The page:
laptop on table

Digital Literacy as a Springboard to Change 

By Karina Wright

Mariah Yelenick’s students vary in background and age but share one thing: They’re incarcerated. The MITRE Hawaii-based data scientist says teaching in a prison has taught her far more than she expected. She spoke with Karina Wright about the value of education, her path to MITRE, and how she landed on Oahu.

Mariah Yelenick

As a teaching assistant in college, I helped write curriculum for and teach an introductory Java programming course. The classroom was in a men’s medium-security prison in Missouri, near my school, Washington University in St. Louis. Everyone there worked harder than any other students I’d taught.

My teaching stopped when COVID shut everything down toward the end of my senior year. I moved home, graduated remotely, and felt extra grateful that I had a job lined up with MITRE. It was at the Grace Hopper Celebration [for women in computer science] where I learned about MITRE. I started in June 2020 in Illinois, and later worked in McLean.

The pandemic was still active, so volunteering wasn’t an option. I used the time to focus on a master’s degree in data analytics and policy from Johns Hopkins. MITRE’s educational assistance benefit made it possible to balance work and studying.

An email from the MITRE Honolulu team dropped in my inbox that winter: “Are you sick of the snow? Want to work in Hawaii? Contact us.” I sent probably 20 messages!

I moved to Oahu in May 2022 as part of our Push to the Pacific initiative. Most of my work here supports the DoD, using simulation, modeling, code, data analysis, data science, and machine learning to help secure the region.

Foundation for a New Start

After I got settled in Hawaii and finished my master’s, I wanted to start teaching again. I contacted the director of education for the Hawaii Department of Corrections, who said I could teach whatever I wanted if I was willing to volunteer. When I proposed a programming course, she said I’d first need to show students how to use a computer.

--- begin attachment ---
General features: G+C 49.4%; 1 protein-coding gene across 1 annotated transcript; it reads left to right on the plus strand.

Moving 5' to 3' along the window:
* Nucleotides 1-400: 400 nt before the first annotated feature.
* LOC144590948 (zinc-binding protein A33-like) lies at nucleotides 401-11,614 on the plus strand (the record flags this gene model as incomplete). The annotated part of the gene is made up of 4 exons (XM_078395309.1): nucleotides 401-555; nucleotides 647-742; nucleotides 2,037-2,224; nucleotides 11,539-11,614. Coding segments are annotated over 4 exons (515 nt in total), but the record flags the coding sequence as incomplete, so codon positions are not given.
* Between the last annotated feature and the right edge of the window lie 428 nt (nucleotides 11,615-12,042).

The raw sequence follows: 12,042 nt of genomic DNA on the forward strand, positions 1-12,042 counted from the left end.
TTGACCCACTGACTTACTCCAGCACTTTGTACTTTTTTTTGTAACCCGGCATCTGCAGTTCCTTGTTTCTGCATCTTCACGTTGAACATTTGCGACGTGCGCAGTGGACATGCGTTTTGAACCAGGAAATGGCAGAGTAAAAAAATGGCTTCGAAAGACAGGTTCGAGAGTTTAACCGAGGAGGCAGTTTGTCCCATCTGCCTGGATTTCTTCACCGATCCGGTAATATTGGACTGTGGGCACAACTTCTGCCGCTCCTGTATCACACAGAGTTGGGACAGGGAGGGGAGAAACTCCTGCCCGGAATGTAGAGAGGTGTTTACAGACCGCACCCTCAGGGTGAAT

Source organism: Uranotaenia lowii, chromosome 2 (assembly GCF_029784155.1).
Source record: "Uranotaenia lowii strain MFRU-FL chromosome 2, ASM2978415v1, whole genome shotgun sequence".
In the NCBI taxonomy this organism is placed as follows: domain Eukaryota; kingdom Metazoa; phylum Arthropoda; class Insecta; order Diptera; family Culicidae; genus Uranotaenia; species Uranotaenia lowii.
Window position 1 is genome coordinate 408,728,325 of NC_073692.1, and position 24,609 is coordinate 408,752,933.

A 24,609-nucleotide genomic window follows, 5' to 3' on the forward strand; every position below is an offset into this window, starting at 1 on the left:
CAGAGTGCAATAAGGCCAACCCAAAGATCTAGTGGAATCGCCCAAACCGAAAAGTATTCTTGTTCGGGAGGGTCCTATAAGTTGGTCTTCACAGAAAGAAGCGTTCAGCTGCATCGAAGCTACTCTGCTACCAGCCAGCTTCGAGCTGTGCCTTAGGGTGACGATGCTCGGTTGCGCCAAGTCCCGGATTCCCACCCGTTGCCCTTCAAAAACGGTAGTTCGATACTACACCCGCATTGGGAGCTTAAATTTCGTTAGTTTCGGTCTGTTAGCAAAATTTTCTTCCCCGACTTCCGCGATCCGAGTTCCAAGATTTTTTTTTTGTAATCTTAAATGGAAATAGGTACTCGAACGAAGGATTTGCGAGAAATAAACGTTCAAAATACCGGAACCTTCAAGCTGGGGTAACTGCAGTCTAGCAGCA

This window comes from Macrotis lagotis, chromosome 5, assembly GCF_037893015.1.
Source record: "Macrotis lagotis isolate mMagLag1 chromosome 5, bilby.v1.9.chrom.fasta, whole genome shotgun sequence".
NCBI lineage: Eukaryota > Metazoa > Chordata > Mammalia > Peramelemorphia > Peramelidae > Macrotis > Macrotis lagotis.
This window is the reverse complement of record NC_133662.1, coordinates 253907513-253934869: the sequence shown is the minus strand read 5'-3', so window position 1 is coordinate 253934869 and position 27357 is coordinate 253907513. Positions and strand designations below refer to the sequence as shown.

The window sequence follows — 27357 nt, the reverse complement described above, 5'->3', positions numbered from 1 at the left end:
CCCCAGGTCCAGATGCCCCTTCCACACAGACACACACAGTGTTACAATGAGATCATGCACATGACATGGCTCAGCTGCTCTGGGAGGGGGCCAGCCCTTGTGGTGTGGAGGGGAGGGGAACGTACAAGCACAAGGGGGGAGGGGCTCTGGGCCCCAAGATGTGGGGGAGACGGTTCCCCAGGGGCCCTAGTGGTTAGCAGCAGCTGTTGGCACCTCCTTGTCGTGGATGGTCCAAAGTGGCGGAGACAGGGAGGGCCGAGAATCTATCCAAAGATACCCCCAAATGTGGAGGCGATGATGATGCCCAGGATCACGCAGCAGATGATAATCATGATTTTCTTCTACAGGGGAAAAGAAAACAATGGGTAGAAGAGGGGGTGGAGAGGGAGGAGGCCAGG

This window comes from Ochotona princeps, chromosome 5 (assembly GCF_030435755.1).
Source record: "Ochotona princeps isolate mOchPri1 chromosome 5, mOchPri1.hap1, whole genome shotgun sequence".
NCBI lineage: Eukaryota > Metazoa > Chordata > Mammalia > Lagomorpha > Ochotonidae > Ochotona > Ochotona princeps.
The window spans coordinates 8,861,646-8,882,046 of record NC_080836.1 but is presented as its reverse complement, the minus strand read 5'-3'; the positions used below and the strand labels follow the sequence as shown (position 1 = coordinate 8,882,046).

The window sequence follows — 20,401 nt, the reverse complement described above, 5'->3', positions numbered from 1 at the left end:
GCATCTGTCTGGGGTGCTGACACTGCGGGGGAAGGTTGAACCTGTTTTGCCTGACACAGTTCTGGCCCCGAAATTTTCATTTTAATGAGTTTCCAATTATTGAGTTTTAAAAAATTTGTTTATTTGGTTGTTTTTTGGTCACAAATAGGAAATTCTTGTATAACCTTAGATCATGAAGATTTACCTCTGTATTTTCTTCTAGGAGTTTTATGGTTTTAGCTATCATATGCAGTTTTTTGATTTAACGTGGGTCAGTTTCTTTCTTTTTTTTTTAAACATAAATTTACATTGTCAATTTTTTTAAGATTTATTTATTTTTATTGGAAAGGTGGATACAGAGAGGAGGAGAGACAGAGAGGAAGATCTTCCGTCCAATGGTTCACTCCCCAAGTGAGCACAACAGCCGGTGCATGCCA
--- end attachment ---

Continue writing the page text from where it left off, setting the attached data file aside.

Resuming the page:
I found that students didn’t take anything for granted. A cancelled class meant missing a chance to learn skills to get a job and better pay after being released—and beat the odds of recidivism.

Mariah Yelenick

The 10 students in my inaugural digital literacy class had different levels of technology experience. They were ages 30 to 70 and many had been in prison for 10, even 20 years. Some were from other Polynesian islands, where it’s even more disconnected from the internet. Many had heard about ChatGPT from the news but didn’t know the difference between left and right clicks or how to apply for a job online.

I began with devices: How do you use them? How can you use these tools to better yourself, both in prison and when you’re released?

The classes were in the evening after work, but it helped that I could use volunteer hours when I needed to grade assignments or plan lessons before class.

A Path to Opportunity

Teaching in a prison is very different from teaching on a college campus. There are no office hours. Students can’t Google answers. They don’t have internet or laptop access outside of class. I printed out a ton of resources for my students to read in between classes.

Keeping people’s minds engaged is half of the benefit. It shifts their priorities, which is an underrated part of education in prison.

A student who was working as a line cook in the prison kitchen offhandedly mentioned that he got promoted to a supply manager. He also got a raise because he could use Excel—which he learned in my class—to track shipments and inventory. 

I found that students didn’t take anything for granted. A cancelled class meant missing a chance to learn skills to get a job and better pay after being released—and beat the odds of recidivism.

For anyone looking to learn more about these programs, I recommend the PBS documentary, College Behind Bars.

Fostering the Next STEM Generation

My Honolulu colleagues also share their STEM expertise. There are about 40 of us on Oahu, and we've formed this really nice ohana [family]. We’re developing local talent in high schools and universities so that graduates can stay close to their ohana and community, while having a rewarding technical career.

I helped lead our summer intern program. Four of our five interns were from Hawaii. Getting them involved with MITRE and our local sponsors was a great way to start them thinking about how MITRE might fit into their post-graduation plans.

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